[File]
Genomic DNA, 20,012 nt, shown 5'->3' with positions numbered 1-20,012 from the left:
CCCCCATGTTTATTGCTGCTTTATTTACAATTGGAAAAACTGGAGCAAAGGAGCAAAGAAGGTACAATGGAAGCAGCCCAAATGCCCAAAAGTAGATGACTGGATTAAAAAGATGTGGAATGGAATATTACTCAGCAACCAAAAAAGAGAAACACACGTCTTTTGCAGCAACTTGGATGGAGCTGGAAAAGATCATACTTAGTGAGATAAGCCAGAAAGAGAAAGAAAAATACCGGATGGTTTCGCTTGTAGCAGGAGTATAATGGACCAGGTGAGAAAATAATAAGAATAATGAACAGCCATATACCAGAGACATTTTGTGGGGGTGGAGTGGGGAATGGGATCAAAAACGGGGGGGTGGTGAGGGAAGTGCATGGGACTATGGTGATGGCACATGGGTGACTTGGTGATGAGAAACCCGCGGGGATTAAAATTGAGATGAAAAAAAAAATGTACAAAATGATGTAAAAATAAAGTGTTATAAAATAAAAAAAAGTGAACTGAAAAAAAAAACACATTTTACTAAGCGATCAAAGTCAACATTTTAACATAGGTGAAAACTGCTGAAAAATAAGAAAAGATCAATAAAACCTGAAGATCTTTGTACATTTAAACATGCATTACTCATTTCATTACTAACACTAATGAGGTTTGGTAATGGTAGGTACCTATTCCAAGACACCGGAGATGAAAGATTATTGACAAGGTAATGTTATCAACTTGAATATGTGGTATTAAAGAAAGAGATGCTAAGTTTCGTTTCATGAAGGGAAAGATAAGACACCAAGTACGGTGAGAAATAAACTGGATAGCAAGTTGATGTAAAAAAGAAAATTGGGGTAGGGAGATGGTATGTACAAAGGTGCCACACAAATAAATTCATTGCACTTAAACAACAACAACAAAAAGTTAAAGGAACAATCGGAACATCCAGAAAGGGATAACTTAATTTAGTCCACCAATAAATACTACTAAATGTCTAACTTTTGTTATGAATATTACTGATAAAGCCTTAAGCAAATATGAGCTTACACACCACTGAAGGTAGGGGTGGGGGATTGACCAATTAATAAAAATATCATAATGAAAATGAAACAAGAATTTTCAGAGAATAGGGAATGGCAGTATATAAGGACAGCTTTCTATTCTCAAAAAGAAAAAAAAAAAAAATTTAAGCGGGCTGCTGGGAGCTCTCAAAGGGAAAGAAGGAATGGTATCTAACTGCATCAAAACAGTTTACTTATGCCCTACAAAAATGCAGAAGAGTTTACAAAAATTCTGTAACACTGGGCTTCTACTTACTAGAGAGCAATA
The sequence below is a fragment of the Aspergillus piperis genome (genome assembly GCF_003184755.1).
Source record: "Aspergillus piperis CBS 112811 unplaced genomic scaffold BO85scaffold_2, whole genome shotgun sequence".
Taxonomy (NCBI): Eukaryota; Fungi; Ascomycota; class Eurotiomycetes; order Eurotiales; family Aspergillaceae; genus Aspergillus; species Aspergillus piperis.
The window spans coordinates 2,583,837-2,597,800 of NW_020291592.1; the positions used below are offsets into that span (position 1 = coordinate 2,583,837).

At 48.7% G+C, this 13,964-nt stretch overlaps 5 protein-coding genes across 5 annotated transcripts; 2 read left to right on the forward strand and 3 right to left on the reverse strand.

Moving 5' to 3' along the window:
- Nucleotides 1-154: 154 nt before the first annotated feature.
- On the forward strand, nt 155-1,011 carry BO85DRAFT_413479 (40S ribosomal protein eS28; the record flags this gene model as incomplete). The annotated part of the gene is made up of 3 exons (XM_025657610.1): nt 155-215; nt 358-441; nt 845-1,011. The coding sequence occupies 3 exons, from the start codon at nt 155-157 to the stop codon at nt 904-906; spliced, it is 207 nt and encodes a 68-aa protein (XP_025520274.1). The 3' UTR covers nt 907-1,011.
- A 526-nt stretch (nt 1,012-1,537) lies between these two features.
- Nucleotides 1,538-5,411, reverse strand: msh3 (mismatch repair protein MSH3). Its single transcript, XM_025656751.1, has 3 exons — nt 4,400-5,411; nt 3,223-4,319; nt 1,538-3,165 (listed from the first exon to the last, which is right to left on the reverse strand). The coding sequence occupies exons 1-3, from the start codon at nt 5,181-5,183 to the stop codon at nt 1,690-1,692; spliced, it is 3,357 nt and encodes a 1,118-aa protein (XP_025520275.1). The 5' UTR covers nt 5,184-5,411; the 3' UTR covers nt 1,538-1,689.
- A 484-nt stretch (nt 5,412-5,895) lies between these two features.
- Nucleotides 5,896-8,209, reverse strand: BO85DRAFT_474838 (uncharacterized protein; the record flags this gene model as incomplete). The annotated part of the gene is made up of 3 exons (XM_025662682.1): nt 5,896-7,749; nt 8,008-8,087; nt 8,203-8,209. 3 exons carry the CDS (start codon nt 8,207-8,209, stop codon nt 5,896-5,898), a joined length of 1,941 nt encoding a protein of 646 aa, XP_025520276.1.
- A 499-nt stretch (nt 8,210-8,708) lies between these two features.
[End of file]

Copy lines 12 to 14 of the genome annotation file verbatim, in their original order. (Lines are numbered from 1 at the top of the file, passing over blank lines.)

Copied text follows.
- Nucleotides 1,538-5,411, reverse strand: msh3 (mismatch repair protein MSH3). Its single transcript, XM_025656751.1, has 3 exons — nt 4,400-5,411; nt 3,223-4,319; nt 1,538-3,165 (listed from the first exon to the last, which is right to left on the reverse strand). The coding sequence occupies exons 1-3, from the start codon at nt 5,181-5,183 to the stop codon at nt 1,690-1,692; spliced, it is 3,357 nt and encodes a 1,118-aa protein (XP_025520275.1). The 5' UTR covers nt 5,184-5,411; the 3' UTR covers nt 1,538-1,689.
- A 484-nt stretch (nt 5,412-5,895) lies between these two features.
- Nucleotides 5,896-8,209, reverse strand: BO85DRAFT_474838 (uncharacterized protein; the record flags this gene model as incomplete). The annotated part of the gene is made up of 3 exons (XM_025662682.1): nt 5,896-7,749; nt 8,008-8,087; nt 8,203-8,209. 3 exons carry the CDS (start codon nt 8,207-8,209, stop codon nt 5,896-5,898), a joined length of 1,941 nt encoding a protein of 646 aa, XP_025520276.1.